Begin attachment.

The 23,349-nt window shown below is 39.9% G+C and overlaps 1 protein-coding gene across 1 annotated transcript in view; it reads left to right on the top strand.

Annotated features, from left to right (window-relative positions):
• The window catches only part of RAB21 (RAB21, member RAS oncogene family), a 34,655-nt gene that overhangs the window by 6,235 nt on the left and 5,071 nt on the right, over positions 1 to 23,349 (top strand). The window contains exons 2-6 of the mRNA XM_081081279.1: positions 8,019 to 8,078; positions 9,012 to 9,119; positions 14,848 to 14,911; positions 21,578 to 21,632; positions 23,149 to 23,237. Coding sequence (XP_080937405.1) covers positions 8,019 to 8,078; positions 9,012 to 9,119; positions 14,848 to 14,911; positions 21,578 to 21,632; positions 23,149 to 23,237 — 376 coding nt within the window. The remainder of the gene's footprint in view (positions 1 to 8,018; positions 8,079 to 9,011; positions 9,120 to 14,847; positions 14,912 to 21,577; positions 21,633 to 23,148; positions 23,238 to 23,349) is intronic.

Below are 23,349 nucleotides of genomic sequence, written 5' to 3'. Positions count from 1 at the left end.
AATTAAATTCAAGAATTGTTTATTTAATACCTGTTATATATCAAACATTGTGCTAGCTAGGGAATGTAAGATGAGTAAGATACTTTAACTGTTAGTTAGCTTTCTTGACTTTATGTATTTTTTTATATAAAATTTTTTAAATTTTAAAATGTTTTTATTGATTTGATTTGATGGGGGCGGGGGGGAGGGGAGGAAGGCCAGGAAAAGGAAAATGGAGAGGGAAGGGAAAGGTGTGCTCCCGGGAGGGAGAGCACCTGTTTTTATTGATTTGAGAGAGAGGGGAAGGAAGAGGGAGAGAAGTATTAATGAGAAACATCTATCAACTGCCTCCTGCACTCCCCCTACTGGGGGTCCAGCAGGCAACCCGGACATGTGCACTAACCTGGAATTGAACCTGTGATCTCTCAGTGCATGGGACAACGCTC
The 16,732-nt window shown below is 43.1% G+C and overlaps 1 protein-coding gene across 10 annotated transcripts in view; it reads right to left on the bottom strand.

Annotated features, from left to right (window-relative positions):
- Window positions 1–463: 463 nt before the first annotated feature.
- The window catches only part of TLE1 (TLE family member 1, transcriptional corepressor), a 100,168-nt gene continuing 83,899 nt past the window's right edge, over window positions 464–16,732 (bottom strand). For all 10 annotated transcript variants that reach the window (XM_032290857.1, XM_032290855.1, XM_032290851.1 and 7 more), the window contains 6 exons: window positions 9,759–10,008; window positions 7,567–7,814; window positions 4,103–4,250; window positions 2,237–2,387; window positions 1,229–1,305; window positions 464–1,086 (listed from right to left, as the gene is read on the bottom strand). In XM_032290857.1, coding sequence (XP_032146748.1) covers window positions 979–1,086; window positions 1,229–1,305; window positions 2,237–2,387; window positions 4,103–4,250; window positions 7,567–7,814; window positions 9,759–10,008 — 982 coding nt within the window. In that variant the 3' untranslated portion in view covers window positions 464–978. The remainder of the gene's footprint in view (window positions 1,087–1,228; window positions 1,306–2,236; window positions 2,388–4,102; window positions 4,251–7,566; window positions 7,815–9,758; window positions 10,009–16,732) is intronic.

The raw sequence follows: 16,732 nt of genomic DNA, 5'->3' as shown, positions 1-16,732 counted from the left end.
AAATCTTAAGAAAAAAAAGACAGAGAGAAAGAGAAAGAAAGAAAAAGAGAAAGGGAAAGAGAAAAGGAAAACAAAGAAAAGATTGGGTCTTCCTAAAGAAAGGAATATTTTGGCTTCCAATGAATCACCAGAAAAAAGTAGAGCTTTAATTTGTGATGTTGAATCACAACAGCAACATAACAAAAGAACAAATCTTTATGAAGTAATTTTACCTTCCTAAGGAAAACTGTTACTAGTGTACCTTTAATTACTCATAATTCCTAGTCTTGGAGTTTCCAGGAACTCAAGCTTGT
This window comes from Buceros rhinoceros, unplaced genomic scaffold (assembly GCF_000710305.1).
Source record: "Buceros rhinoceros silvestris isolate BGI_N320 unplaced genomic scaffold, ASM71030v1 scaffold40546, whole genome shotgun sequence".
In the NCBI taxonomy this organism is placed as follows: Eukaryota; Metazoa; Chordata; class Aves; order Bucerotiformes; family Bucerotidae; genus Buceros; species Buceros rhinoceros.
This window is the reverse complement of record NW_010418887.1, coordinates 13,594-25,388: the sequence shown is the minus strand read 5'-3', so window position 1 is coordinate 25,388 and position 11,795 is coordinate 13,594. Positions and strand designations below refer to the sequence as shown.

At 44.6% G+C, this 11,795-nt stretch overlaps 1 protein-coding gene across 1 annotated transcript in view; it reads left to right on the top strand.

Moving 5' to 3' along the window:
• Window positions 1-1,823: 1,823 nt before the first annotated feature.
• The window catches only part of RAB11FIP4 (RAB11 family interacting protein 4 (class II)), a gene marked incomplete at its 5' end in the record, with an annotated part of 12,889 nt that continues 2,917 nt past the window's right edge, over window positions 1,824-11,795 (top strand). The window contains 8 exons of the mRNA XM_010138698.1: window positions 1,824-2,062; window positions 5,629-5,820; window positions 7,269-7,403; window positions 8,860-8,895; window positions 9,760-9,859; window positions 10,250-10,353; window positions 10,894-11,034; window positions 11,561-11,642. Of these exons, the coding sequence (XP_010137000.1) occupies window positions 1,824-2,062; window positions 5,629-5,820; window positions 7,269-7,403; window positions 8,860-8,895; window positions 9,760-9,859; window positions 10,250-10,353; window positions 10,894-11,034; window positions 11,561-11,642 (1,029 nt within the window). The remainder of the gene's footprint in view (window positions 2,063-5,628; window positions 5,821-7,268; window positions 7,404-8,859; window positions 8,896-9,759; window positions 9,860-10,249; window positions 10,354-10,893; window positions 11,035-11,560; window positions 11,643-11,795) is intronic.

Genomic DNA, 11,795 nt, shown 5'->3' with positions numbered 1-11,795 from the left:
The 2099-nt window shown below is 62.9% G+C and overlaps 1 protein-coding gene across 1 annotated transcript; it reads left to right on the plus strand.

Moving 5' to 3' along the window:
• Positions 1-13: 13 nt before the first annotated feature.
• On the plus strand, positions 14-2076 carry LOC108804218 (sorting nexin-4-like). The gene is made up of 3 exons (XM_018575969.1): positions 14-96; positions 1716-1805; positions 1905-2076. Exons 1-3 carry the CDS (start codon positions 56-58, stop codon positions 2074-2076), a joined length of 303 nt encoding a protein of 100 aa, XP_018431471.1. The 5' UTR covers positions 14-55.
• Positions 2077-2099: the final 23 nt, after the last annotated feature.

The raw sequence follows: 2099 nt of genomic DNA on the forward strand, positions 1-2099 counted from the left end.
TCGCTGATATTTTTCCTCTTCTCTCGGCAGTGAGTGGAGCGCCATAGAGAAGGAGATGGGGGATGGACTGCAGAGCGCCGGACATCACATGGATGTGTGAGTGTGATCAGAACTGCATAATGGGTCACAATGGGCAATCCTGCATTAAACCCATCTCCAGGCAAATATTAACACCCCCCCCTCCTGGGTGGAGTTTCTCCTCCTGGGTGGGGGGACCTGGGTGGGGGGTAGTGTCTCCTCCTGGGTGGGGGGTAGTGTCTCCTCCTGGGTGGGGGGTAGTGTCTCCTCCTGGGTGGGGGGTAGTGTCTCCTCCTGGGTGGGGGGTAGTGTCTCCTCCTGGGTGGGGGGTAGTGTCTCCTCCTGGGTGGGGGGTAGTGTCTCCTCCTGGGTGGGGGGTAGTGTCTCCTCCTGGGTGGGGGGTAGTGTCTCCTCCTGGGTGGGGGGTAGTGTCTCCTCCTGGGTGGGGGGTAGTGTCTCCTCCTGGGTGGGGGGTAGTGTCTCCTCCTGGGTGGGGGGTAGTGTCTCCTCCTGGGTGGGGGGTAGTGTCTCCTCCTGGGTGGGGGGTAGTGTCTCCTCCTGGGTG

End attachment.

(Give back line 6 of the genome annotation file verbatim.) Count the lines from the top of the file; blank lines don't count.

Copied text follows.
The 16,732-nt window shown below is 43.1% G+C and overlaps 1 protein-coding gene across 10 annotated transcripts in view; it reads right to left on the bottom strand.